Please use this identifier to cite or link to this item:
Full metadata record
DC FieldValueLanguage
dc.contributor.authorBaoanan, Zenaida G.-
dc.contributor.authorLumbres, Roscinto Ian C.-
dc.contributor.authorde Chavez, Emmanuel Ryan C.-
dc.identifier.citationPaper presented at the 2019 World Congress of Malacology, held at the Asilomar Conference Grounds, Pacific Grove, California, USA on August 11-16, 2019en_US
dc.description.abstractIsland snail diversity is truly amazing for archipelagic country such as Philippines with the prospect of high level of endemicity. The Northern Luzon alone encompasses the two largest mountain chains with different geologic origins, the Central Cordillera and the Sierra Madre. The mountains are mostly made up of mixture of limestone and volcanic materials. To gauge as to how many of the land snails have been reported in Northern Luzon, we surveyed accessible secondary sources. The most comprehensive listing of Philippine land snails was reported by Faustino in 1930 comprising of 1,294 species of which 709 (or more than 50%) are recorded from Luzon. Other relevant sources of information include the work of Springsteen and Leobrera in 1986 on Shells of the Philippines and Gray’s Collection of the Cyclophoridae from the British Museum in 1850. We compared these listings with the collections that we have accumulated from several opportunistic field surveys. We then generated a spatial distribution map based on the available geographic references. We suspect that the collated data is an underrepresentation of the actual land snail diversity in the island. Some of the challenges that we have identified based on our actual field experience in Northern Luzon are as follows: 1) security concerns related to insurgency; 2) bureaucracy in obtaining required permits; 3) rugged terrains and unsafe trails going to the forests; 4) lack of taxonomic experts and field based researchers, 5) few funding opportunities for taxonomic researches; 6) issues on the publishability of taxonomic work; and, 7) lack of computer databases, inventories, and information networks for the collection and collation of information. It takes a lot of courage, passion, and determination to do malacology in the most remote regions where silent snails are awaiting to be discovered.en_US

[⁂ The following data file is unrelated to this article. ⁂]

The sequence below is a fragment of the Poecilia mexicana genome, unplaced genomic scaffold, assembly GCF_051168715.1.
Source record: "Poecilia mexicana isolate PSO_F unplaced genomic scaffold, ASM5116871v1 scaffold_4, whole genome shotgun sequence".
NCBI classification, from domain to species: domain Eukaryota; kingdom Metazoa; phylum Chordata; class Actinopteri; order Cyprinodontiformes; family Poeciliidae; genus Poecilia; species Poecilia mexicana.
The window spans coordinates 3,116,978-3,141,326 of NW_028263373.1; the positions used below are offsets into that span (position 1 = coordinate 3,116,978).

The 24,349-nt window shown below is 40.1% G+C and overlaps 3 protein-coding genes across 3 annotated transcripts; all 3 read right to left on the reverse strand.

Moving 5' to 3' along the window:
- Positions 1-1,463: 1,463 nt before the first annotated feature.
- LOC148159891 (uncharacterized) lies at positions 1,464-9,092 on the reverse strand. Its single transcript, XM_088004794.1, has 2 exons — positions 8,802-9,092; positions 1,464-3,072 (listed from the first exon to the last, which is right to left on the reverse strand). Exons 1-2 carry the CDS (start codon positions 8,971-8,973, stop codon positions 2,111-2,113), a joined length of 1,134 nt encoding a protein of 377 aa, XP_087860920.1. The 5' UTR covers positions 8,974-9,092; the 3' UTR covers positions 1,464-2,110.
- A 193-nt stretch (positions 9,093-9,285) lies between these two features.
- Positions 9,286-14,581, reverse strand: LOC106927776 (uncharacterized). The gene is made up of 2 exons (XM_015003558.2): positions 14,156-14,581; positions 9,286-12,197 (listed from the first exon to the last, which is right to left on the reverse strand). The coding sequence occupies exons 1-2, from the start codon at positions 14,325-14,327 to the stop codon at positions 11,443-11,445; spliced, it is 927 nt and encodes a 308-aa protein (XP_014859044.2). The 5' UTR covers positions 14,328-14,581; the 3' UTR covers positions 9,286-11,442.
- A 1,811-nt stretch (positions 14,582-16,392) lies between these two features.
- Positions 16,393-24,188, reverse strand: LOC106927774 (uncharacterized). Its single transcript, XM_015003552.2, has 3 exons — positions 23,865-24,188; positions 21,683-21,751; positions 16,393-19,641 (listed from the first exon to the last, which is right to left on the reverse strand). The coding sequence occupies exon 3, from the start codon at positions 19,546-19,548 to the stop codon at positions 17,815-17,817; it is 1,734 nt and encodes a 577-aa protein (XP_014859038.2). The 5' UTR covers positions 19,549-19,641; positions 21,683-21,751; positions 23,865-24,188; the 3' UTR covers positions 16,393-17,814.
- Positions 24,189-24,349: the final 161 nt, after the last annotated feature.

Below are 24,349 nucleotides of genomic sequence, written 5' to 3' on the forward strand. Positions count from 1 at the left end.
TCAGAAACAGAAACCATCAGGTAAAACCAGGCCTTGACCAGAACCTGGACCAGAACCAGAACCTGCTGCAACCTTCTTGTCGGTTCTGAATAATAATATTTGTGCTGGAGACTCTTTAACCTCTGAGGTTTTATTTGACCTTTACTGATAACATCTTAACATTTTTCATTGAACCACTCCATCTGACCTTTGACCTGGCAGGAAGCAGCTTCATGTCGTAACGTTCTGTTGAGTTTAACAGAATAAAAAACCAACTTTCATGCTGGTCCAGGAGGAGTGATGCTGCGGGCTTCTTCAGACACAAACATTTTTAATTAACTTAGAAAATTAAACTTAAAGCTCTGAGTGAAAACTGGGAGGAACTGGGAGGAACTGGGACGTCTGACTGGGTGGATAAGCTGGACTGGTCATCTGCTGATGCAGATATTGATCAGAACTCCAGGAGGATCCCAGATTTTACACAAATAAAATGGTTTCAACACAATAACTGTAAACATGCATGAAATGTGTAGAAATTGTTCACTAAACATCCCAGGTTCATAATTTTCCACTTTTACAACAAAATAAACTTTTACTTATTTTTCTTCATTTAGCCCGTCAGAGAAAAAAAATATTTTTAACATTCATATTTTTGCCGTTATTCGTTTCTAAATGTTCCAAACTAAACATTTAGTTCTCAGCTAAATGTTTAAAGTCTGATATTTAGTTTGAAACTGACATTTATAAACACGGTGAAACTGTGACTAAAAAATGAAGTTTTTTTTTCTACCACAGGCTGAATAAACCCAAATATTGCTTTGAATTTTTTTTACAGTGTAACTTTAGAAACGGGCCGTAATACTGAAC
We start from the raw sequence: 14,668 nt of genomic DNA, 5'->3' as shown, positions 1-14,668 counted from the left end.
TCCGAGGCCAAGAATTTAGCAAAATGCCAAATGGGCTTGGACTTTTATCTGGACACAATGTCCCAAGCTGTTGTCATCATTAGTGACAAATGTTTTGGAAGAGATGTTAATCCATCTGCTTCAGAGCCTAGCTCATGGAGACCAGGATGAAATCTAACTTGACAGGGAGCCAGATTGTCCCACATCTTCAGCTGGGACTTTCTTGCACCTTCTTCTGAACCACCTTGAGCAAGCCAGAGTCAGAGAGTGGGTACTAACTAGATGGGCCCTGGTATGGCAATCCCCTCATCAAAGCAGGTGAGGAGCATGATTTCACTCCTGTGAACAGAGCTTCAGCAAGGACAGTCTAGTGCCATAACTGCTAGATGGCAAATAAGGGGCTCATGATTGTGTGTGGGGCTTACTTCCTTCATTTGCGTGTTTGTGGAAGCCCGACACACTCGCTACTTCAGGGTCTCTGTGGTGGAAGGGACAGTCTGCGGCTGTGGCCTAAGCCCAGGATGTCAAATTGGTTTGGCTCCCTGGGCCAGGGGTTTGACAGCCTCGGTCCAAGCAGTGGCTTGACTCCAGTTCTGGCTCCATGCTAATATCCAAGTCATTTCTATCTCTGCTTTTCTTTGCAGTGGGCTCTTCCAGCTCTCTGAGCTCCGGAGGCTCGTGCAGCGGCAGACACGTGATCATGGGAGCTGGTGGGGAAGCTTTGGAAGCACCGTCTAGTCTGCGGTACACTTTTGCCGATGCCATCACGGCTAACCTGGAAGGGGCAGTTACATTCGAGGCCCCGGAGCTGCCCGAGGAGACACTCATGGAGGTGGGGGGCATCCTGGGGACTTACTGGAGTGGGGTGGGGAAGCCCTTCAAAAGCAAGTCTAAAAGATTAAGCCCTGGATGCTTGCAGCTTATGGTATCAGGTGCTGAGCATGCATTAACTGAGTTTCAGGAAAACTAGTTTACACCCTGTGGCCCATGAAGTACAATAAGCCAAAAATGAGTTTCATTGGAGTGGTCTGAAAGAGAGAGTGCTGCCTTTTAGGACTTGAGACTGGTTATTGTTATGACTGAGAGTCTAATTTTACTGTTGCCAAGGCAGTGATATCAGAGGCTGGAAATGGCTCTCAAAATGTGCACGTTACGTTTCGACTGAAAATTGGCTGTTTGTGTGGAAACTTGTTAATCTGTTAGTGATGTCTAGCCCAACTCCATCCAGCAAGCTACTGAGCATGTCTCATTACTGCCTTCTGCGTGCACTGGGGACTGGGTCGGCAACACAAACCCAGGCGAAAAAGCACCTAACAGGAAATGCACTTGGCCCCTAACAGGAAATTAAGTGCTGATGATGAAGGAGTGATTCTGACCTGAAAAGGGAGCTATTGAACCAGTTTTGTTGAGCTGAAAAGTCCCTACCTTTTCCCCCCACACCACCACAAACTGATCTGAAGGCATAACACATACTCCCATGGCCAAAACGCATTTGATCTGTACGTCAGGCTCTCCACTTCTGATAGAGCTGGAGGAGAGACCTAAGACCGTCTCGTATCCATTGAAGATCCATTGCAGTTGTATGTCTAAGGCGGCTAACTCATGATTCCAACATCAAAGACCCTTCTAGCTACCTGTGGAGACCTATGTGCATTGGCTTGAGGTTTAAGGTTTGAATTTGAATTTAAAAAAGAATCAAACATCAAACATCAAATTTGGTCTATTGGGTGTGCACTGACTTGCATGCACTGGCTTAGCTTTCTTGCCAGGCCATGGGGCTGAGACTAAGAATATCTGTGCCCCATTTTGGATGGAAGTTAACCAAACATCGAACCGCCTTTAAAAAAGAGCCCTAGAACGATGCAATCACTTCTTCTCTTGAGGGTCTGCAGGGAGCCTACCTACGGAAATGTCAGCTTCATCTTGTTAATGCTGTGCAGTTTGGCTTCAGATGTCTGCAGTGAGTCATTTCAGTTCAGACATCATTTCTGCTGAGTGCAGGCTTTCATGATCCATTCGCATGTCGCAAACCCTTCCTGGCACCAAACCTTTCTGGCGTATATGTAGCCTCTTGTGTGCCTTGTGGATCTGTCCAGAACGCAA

dc.description.sponsorshipThe authors extend their gratitude to the project “Popularizing Access to Biodiversity Information Data and Conservation Opportunities (PABIDACO)”, funded by the Commission on Higher Education Discovery Applied Research and Extension Trans/Inter-Disciplinary Opportunities (CHED- DARE TO) Grant-in-Aid for the logistic and financial needs of the study. Gratitude is also extended to all the agencies who have extended their assistance in the granting of the permits necessary for the collection and documentation of the snails which include: the Biodiversity Management Bureau of the Department of Environment and Natural Resources, Diliman, Quezon City; the Provincial and Community Environment and Natural Resources Offices and the Protected Area and Management Boards (PAMB) and Indigenous Peoples in Benguet, Mountain Province, Ifugao, Isabela, Ilocos Norte, and Batanes. Special thanks to Prof. Melanie Subilla and the Bauko Sangguniang Bayan for facilitating the granting of permits to conduct study at Mt.Kalawitan, Mt. Province. Lastly, we thank Dr. Gizelle Batomalaque for validating the identification of collected samples, and all the universities and agencies for sharing the materials available with them.en_US
dc.subjectNorthern Luzonen_US
dc.title.alternativeSTATUS AND CHALLENGESen_US
Appears in Collections:

Items in DSpace are protected by copyright, with all rights reserved, unless otherwise indicated.

Admin Tools